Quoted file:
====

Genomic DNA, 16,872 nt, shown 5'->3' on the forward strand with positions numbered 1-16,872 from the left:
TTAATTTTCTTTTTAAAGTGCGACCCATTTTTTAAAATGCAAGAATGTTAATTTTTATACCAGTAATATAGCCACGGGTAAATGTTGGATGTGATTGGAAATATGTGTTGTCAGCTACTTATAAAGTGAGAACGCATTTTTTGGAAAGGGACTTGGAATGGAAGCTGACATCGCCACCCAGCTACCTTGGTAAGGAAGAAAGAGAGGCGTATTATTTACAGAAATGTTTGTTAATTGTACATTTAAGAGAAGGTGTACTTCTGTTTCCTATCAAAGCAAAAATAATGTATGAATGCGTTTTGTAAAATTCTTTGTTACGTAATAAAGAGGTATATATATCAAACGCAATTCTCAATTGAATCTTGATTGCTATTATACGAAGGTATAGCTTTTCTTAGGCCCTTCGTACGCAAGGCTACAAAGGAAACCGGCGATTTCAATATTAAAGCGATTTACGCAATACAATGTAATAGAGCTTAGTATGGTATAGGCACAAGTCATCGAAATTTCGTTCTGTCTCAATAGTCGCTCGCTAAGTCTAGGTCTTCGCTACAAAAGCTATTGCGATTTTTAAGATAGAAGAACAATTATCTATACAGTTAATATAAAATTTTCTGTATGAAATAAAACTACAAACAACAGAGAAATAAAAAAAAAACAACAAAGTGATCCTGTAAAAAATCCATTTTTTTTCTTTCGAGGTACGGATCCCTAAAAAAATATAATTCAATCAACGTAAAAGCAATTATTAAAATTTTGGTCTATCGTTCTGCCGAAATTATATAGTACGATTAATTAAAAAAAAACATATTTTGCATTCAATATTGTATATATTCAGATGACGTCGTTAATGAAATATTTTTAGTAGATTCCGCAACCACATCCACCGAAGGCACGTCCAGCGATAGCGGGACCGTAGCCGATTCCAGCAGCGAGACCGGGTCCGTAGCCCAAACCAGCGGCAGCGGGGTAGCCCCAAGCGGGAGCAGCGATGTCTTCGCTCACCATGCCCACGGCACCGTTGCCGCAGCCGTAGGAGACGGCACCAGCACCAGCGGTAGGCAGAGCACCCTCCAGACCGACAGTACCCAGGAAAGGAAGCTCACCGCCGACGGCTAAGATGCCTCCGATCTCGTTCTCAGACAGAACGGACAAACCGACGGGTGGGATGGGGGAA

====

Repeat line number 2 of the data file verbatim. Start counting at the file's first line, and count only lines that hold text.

TTAATTTTCTTTTTAAAGTGCGACCCATTTTTTAAAATGCAAGAATGTTAATTTTTATACCAGTAATATAGCCACGGGTAAATGTTGGATGTGATTGGAAATATGTGTTGTCAGCTACTTATAAAGTGAGAACGCATTTTTTGGAAAGGGACTTGGAATGGAAGCTGACATCGCCACCCAGCTACCTTGGTAAGGAAGAAAGAGAGGCGTATTATTTACAGAAATGTTTGTTAATTGTACATTTAAGAGAAGGTGTACTTCTGTTTCCTATCAAAGCAAAAATAATGTATGAATGCGTTTTGTAAAATTCTTTGTTACGTAATAAAGAGGTATATATATCAAACGCAATTCTCAATTGAATCTTGATTGCTATTATACGAAGGTATAGCTTTTCTTAGGCCCTTCGTACGCAAGGCTACAAAGGAAACCGGCGATTTCAATATTAAAGCGATTTACGCAATACAATGTAATAGAGCTTAGTATGGTATAGGCACAAGTCATCGAAATTTCGTTCTGTCTCAATAGTCGCTCGCTAAGTCTAGGTCTTCGCTACAAAAGCTATTGCGATTTTTAAGATAGAAGAACAATTATCTATACAGTTAATATAAAATTTTCTGTATGAAATAAAACTACAAACAACAGAGAAATAAAAAAAAAACAACAAAGTGATCCTGTAAAAAATCCATTTTTTTTCTTTCGAGGTACGGATCCCTAAAAAAATATAATTCAATCAACGTAAAAGCAATTATTAAAATTTTGGTCTATCGTTCTGCCGAAATTATATAGTACGATTAATTAAAAAAAAACATATTTTGCATTCAATATTGTATATATTCAGATGACGTCGTTAATGAAATATTTTTAGTAGATTCCGCAACCACATCCACCGAAGGCACGTCCAGCGATAGCGGGACCGTAGCCGATTCCAGCAGCGAGACCGGGTCCGTAGCCCAAACCAGCGGCAGCGGGGTAGCCCCAAGCGGGAGCAGCGATGTCTTCGCTCACCATGCCCACGGCACCGTTGCCGCAGCCGTAGGAGACGGCACCAGCACCAGCGGTAGGCAGAGCACCCTCCAGACCGACAGTACCCAGGAAAGGAAGCTCACCGCCGACGGCTAAGATGCCTCCGATCTCGTTCTCAGACAGAACGGACAAACCGACGGGTGGGATGGGGGAA